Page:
A Legislative Perspective on the Kentucky General Assembly with State Representative Rick Rand
FRANKFORT – If it’s true that it takes years of preparation to be an overnight success, the same can also be said of many laws approved during a legislative session.
This year is a prime example, with several high-profile measures having been considered by the General Assembly before. That includes those addressing booster seats, dating violence and an update of the state’s telecommunications laws.
There are several reasons behind this. A bill may have to wait when competing with other priorities, for example. Often, it takes time for legislators to get comfortable with an idea or for it to gain enough public support. In some cases, what is important in one legislative chamber may not have much traction in the other.
Most agree that this year’s “short” session, lasting 29 days out of a possible 30, was a good one for Kentucky. Gov. Beshear said the new laws “will build stronger families and communities and accelerate Kentucky’s momentum.”
Those bills that did not make it to his desk, however, will almost certainly be filed and debated again when the House and Senate return to the Capitol in January. Some are well known, while others are relatively new.
Two that cleared the House earlier this year with wide, bipartisan margins would have given voters a chance to amend Kentucky’s constitution. Under House Bill 1, they would have decided whether Kentucky should join the nearly 40 other states that have a local option sales tax.
If voters approved – polls indicated more than half of Kentuckians support this concept – communities would then be able to vote on whether to add up to a penny more on their local sales tax to pay for projects that could be as large as an arena or as small as a community swimming pool. Once the project is funded, the local levy would no longer be collected.
Since constitutional amendments can only be on the ballot in November of even-numbered years, there is still time for this to pass in 2016. The same goes for another proposed constitutional amendment that has now been through the House 10 times.
House Bill 70 proposed restoring voting rights automatically to most felons after they complete all aspects of their sentence. Nearly all states already allow this, but in Kentucky, only the governor can make this happen. The amendment would benefit about 240,000 Kentuckians, but those convicted of murder, sex-based crimes and bribery in an election would remain ineligible.
One of the most talked-about pieces of legislation toward the end of the session dealt with teacher retirement. House Bill 4 would have taken advantage of extremely low interest rates to borrow several billion dollars that would be used by the Kentucky Teachers’ Retirement System, which historically has achieved much higher rates of return on its investments.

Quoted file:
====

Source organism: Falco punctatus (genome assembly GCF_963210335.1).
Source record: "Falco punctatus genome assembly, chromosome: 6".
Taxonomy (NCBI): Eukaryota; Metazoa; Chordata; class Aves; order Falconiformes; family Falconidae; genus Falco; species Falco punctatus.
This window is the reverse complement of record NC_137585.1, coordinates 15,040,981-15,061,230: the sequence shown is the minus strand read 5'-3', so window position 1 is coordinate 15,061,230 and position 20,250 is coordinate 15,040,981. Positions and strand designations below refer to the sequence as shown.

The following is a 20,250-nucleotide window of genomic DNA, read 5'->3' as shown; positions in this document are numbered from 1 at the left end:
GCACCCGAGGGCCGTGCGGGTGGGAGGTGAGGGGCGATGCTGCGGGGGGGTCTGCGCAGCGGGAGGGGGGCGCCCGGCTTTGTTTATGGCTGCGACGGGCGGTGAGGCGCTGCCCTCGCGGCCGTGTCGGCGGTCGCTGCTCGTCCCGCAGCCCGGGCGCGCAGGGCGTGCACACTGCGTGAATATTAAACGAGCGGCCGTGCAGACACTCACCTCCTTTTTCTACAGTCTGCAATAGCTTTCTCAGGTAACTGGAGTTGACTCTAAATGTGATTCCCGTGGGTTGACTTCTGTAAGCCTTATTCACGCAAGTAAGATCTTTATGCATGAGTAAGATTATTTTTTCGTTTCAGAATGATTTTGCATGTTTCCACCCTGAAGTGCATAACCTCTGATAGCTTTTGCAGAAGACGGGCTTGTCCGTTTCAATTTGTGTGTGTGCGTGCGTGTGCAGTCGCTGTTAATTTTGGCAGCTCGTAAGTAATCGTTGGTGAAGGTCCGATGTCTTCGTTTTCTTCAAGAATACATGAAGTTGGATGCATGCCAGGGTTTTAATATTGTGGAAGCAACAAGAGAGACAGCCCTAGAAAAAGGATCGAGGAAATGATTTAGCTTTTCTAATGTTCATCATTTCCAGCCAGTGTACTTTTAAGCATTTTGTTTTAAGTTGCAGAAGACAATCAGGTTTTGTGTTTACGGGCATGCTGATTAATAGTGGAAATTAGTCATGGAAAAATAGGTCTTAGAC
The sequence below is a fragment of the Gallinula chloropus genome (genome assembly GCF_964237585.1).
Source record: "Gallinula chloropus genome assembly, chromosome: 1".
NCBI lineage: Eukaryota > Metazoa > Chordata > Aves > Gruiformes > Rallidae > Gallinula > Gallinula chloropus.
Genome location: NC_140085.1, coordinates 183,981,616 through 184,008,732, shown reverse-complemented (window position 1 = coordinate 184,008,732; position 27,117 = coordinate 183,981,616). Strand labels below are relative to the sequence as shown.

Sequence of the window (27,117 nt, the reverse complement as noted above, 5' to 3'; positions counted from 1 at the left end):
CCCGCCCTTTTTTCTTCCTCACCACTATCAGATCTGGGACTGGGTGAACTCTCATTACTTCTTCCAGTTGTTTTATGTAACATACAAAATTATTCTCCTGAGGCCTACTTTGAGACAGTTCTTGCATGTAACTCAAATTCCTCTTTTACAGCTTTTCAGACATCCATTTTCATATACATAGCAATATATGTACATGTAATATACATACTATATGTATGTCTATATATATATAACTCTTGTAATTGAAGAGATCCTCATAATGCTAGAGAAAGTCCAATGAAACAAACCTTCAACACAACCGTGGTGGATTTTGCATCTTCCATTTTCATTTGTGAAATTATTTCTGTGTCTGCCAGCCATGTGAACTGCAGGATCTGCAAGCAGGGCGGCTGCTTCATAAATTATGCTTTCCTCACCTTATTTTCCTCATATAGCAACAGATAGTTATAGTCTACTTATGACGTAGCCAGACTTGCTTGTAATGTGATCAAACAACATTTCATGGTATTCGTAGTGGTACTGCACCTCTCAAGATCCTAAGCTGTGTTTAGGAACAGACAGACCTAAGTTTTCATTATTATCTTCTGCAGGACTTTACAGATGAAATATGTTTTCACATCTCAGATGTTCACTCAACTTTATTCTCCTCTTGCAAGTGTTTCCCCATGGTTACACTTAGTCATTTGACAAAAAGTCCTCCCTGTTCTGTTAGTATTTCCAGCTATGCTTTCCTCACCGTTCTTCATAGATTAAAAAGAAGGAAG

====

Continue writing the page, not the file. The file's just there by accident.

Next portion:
While understandably far-reaching, this approach would have eased the system’s long-term liability while reducing the likelihood of crippling retirement costs for the state in the 2020s and 2030s. This legislation would have dovetailed with the reforms the General Assembly approved two years ago for state and local government employees and their retirees.
Another bill affecting a substantial number of people would have raised the minimum wage for the first time since 2009. House Bill 2 would have done this in a three-step process by bringing the hourly wage up from the current $7.25 an hour to $10.10 in 2017.
Like the local-option sales tax, this proposal draws a lot of support from Kentuckians, and many other states have already increased theirs above the federal requirement. If we can join them next year, several hundred thousand workers – many who are single parents and/or over 21 – would get a much-needed raise.
Public-private partnerships is another initiative that has broad support among the states. As the P3 name implies, this legislation would have made it easier for the state to partner with private businesses to carry out a public function.
The P3 concept is already taking place within some areas of state government, but this legislation would have standardized that process while expanding it to include highway projects. A key sticking point centers on how to pay for a proposed new bridge in Northern Kentucky, but if that can be resolved, this bill should then have no problem becoming law. It is a top priority of the Kentucky Chamber of Commerce.
There are many other bills that did not pass, of course, but they will get another chance in January. Some that did not even get a committee hearing this year may turn out to play a starring role when 2016’s accomplishments are compiled. That becomes even more likely when considering that there will be a new governor and a new two-year budget to enact.
For now, the General Assembly is starting to prepare for what legislators call the interim, which will have the various legislative committees reviewing the issues of the day each month until near the end of the year.
As always, I encourage you to let me know your thoughts during that time on any matter affecting our community or the state. You can always write to me at Room 366B, Capitol Annex, 702 Capitol Avenue, Frankfort, KY 40601; or you can email me at [email protected].
To leave a message for me or for any legislator by phone, please call 800-372-7181. For those with a hearing impairment, the number is 800-896-0305.
I hope to hear from you soon.